Saturday, February 23rd, 2019

Alcohol vs. marijuana vs. tobacco

Posted on April 20, 2015 in News
By Zachary Searles

In recent years, marijuana has become the most widely used illegal drug in the United States, with over 94 million people having admitted to using it at least once. According to the United Nations, nearly 159 million people have used marijuana worldwide, roughly 4 percent of Earth’s population.

The numbers of Americans who smoke tobacco are much higher. According to the CDC, 17.8 percent of adults in the United States use tobacco regularly, whereas only 6.7 percent of Americans claim to be a frequent marijuana user. Each day, 3,200 kids younger than 18 smoke their first cigarette.

Marijuana appears to be used far less than alcohol by Americans. According to the National Institute on Alcohol Abuse and Alcoholism, 86.8 percent of Americans 18 or older have had a drink in their lifetime. Among full time college students, 59.4 percent  drank alcohol in the past month, with 12.7 percent engaging in heavy drinking (having 5 or more drinks in a night on 5 or more nights in a month).

What are the mental and physical effects of using these drugs? According to the National Institute on Drug Abuse, a person that smokes marijuana is likely to have altered sensory perception, changes in mood, impaired memory and difficulty with problem solving. Some studies show that if a person’s marijuana usage starts as a teenager and continues into adulthood, there is chance of it affecting brain development and the loss of, on average, eight IQ points.

Comparatively, numerous studies show the usage of tobacco causing conditions such as cancer, heart disease, strokes and many others. According to the CDC, 480,000 people die every year from smoking-related illnesses and 16 million Americans are currently living with a disease caused by smoking. Not to mention, 88,000 Americans die every year from alcohol related causes, making it the third leading preventable cause of death.

According to a recent survey taken here at USM, asking 300 students which of the three is more dangerous, over 250 responded that marijuana is the least harmful.

Unlike tobacco, there have been reports saying that there are some benefits to alcohol and marijuana use. Moderate consumption of red wine is shown to decrease the risk for heart disease and many states have started to legalize marijuana for medicinal purposes because of studies that show marijuana can be used to treat illnesses such as AIDS and Alzheimer’s.

So which of these drugs is most harmful?

“People don’t overdose on marijuana. Kids don’t get wild and crazy smoking too much pot and get taken to the hospital for marijuana poisoning, or get in marijuana induced car crashes,” said Gwendolyn Randall, a student at USM. “It’s not as easy to slip a pill into a girl’s bowl of weed and then take advantage of her.”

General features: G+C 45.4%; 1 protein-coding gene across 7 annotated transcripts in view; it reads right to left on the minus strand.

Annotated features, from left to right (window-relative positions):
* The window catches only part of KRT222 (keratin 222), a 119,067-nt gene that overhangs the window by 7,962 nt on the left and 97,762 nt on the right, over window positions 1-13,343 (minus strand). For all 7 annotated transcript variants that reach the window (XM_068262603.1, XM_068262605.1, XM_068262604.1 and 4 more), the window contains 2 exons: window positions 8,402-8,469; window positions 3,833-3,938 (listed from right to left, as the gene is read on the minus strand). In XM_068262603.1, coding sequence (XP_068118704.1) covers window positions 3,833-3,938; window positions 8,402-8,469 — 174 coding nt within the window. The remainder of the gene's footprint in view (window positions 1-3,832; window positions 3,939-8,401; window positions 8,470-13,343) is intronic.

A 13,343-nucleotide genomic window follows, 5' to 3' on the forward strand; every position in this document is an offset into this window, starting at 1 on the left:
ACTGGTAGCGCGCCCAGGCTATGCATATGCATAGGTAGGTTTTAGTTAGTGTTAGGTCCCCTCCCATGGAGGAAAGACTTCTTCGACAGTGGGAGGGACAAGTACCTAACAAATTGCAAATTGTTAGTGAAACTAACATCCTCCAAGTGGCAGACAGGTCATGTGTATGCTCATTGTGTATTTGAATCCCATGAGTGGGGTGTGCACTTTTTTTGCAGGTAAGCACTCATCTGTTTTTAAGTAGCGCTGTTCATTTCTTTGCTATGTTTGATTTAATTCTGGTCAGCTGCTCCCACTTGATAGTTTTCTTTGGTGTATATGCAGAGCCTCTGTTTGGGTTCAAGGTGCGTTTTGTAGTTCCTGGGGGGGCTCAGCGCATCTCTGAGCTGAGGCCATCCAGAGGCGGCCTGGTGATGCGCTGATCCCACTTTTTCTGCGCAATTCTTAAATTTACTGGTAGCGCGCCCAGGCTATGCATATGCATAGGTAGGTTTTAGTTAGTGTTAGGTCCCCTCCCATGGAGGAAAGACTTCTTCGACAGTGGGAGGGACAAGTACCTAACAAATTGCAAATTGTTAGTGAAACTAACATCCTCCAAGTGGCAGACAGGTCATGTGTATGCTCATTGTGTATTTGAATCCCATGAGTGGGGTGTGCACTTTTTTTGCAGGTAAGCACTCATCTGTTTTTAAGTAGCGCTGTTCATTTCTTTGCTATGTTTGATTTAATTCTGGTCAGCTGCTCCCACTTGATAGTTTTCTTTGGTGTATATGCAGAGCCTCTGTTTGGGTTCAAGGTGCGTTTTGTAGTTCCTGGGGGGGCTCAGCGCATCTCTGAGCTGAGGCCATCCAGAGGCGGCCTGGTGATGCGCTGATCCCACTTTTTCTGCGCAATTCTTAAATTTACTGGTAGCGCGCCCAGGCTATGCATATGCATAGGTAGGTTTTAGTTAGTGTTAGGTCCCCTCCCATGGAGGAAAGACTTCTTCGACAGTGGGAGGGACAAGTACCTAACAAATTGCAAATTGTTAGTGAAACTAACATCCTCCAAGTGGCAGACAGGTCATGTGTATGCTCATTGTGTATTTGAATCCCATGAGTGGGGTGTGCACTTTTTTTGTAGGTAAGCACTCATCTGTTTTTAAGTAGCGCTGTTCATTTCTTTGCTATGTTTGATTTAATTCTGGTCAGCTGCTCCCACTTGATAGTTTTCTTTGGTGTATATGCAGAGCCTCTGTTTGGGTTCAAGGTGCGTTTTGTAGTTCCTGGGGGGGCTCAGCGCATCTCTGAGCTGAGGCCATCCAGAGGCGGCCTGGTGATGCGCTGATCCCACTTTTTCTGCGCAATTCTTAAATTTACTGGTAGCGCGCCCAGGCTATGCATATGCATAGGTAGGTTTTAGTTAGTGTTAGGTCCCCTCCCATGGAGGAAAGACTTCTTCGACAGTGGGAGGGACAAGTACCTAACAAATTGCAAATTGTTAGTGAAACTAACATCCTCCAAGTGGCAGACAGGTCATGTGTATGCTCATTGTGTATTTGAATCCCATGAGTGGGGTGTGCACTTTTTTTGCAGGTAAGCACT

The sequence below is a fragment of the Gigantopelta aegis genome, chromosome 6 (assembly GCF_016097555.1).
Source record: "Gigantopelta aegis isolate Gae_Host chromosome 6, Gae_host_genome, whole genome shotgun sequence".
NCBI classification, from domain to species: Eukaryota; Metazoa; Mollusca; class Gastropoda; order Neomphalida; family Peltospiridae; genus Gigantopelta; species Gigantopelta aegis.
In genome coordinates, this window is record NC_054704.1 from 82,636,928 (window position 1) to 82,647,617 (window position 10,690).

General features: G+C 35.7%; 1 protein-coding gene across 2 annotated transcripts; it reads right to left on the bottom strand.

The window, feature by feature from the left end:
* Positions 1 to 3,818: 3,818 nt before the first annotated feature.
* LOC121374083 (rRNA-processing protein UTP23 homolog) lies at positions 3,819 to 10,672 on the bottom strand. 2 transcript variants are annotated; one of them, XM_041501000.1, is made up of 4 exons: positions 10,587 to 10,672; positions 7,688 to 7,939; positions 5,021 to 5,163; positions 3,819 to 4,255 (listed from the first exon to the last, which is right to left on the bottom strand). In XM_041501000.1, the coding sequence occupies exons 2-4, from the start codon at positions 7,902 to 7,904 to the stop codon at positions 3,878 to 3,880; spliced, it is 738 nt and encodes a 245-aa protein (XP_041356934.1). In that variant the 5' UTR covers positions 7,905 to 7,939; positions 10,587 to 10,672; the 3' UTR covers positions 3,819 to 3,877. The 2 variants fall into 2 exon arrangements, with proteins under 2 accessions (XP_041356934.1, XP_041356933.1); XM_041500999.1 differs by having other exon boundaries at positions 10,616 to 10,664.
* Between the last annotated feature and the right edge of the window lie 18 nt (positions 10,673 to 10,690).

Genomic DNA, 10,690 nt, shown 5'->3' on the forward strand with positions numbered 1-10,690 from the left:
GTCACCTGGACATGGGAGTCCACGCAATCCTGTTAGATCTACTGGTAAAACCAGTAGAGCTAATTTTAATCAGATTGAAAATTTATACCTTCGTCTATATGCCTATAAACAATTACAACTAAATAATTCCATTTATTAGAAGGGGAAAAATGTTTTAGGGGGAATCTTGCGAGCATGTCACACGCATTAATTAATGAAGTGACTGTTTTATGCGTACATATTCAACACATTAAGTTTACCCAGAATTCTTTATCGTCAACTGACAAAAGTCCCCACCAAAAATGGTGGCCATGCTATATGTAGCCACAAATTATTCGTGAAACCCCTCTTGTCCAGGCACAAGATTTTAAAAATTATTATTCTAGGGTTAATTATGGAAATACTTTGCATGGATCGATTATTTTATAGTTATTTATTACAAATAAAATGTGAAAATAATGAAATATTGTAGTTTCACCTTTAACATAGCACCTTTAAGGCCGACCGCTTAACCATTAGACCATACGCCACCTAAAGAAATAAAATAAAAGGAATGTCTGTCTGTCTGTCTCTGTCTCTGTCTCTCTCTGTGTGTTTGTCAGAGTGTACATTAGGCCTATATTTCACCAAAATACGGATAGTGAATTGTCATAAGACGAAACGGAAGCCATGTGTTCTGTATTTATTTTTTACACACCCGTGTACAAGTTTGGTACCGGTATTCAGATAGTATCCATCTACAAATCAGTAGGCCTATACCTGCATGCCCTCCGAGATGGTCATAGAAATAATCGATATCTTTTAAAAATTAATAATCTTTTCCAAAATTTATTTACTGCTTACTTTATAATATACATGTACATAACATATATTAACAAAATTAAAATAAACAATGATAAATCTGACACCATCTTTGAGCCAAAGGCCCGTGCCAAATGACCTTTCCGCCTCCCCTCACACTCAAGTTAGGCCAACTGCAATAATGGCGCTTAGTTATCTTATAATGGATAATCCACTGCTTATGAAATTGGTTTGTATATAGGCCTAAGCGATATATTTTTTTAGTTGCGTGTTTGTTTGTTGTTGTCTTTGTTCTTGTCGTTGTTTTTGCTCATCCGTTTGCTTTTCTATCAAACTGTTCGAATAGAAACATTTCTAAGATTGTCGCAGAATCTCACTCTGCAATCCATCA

Randall also believes that marijuana doesn’t change your mood or behavior as much as something like alcohol can.

“Marijuana doesn’t make people violent, or angry, or belligerent. Alcohol can be such a dangerous drug that it’s really ridiculous to place it on the same level of harm as marijuana,” said Randall.

However, when it came to comparing marijuana to tobacco, Randall was a little more hesitant, and said it’s a little more reasonable to believe cigarettes are far worse for you than marijuana.

“If you look at a habitual cigarette smoker compared to a marijuana smoker, the tobacco smoker looks more harrowed,” said Randall. “Their teeth are more yellowed and disgusting, their hair thinner, their skin less hydrated, their voice more hoarse and the smell of tobacco covers them like a cloud.”

Thomas Collier, a recent English graduate, also commented, and said that this question isn’t a matter of opinion but rather has a factual answer.

“Marijuana is chemically safer to consume than either tobacco or alcohol,” said Collier. “That’s just the way it is. People can and will believe what they want, but beliefs are not always founded in reason.”

Collier also believes that alcohol can drastically change a person’s demeanor and has seen some ridiculous behavior exhibited from individuals under the influence of alcohol, but never any crazy behavior from someone who has smoked marijuana.

“I’ve never seen stoners get into a fistfight over a spilled beer, but I’ve seen a bar fight start for just that reason. It was ridiculous,” said Collier. “You just don’t see that sort of stuff with marijuana. If anything, marijuana pacifies those who use it.”

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